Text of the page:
Heading to Boston, West worked developing course material for a newly developed program in business ethics at Harvard Graduate School of Business Administration. In the late 1980s West began volunteering at the AIDS Action Committee of Massachusetts, eventually leaving Harvard to run the AIDS group’s financial housing and legal services program. After several years West moved with her husband to Moscow, where she took a job with United Way providing technical support for NGOs, nonprofits and economic development projects.
“That’s where I got really motivated by what business can do to have an impact on social issues,” she said.
West’s next move was to London, where she joined Charities Aid Foundation, which advises large companies on philanthropy. From that role she transitioned to corporate citizenship.
Ultimately West accepted a job building a communications team at Google. Today she looks for ways to support the development of New York’s technology sector, coordinates community outreach and has helped expand the company’s communications operaration in Latin America and Canada.
Her experience has taught her a valuable lesson: “Don’t try and plot out your career in advance. I think you can miss out on opportunities,” West said. ”Things that may, at first, look like a lateral move—if they’re interesting, if they give you a lot of responsibility, if they give you the chance to work with really smart and motivated people—can provide you with ways to stretch and grow that you may not have anticipated.”
SENIOR VICE PRESIDENT, MADISON SQUARE GARDEN
Irene Baker’s approach to life is that there is nothing you can’t accomplish.
“You need to own your fabulousness,” Baker said enthusiastically, before laughing. “Don’t quote that.”
Baker ought to know what she’s talking about. She is the woman who directed the creation and operation of Gov. Andrew Cuomo’s Regional Economic Development Councils, an enormous undertaking that is transforming the way that New York State accomplishes its economic goals.
Baker graduated first in her class from the night program at St. John’s University School of Law, something she set out to do from the first day of class. She went on to positions as a law clerk, litigation associate and chief of staff to the CEO of a large multinational firm.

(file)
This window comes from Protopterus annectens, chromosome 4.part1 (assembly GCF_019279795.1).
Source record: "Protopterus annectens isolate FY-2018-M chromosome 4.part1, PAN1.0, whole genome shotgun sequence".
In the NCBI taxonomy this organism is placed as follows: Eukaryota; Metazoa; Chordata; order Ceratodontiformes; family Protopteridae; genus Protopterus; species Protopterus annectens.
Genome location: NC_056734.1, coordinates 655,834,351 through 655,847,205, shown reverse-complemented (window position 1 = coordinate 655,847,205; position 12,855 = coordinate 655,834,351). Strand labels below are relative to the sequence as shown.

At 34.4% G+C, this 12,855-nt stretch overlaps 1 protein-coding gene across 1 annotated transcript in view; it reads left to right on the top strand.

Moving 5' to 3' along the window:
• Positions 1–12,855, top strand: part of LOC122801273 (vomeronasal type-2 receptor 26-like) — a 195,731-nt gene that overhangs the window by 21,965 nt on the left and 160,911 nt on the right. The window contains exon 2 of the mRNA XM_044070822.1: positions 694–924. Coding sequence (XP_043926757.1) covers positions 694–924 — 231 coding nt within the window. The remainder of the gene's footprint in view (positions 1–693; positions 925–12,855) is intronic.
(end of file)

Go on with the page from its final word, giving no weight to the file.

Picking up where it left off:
“It’s funny, because all of my background is Queens,” Baker said. “Tom Manton is from Queens, Judge [Joseph] McLaughlin [was] from Queens and Andrew Cuomo is from Queens.”
Baker joined Cuomo’s staff when he was still attorney general, serving as his executive counsel. Applying for a job running his labor bureau, she instead wound up running his day-to-day operations and helping determine and execute the priorities of his office. When he became governor, Baker followed him into the administration.
“It was a very interesting time to have a front seat to state politics in New York,” she said. Most of all she enjoyed the ability to directly address issues people had, and to help them find solutions.
Under Cuomo, Baker served simultaneously as director of the Regional Economic Development Councils and as the director of cabinet affairs.
Now she serves as a top executive for Madison Square Garden, a job she clearly also loves.
“It’s a fabulous organization,” Baker said. “We have tremendous community outreach through the Knicks and the Rangers and the Rockettes, through our Garden of Dreams Foundation. The commitment that this company makes to community is very important to me... It’s really kind of my thing.”
GOVERNMENT AFFAIRS MANAGER, ENTERGY
Joanne Fernandez’s guiding professional philosophy comes from a poem she read in her early days as a freshman at Brooklyn Technical High School: Ralph Waldo Emerson’s “To Laugh Often and Much.”
“I always remembered a couple of lines ... it defined what success is,” Fernandez said. “He spoke about being able to laugh often and win the respect of intelligent people, and the appreciation of an honest critic ... and to leave the world a bit better.”
For the past eight years Fernandez has directed and managed the day-to-day legislative political activity and community affairs for Entergy in Albany and Westchester County. She is also involved in the company’s long-term charitable contributions and communications.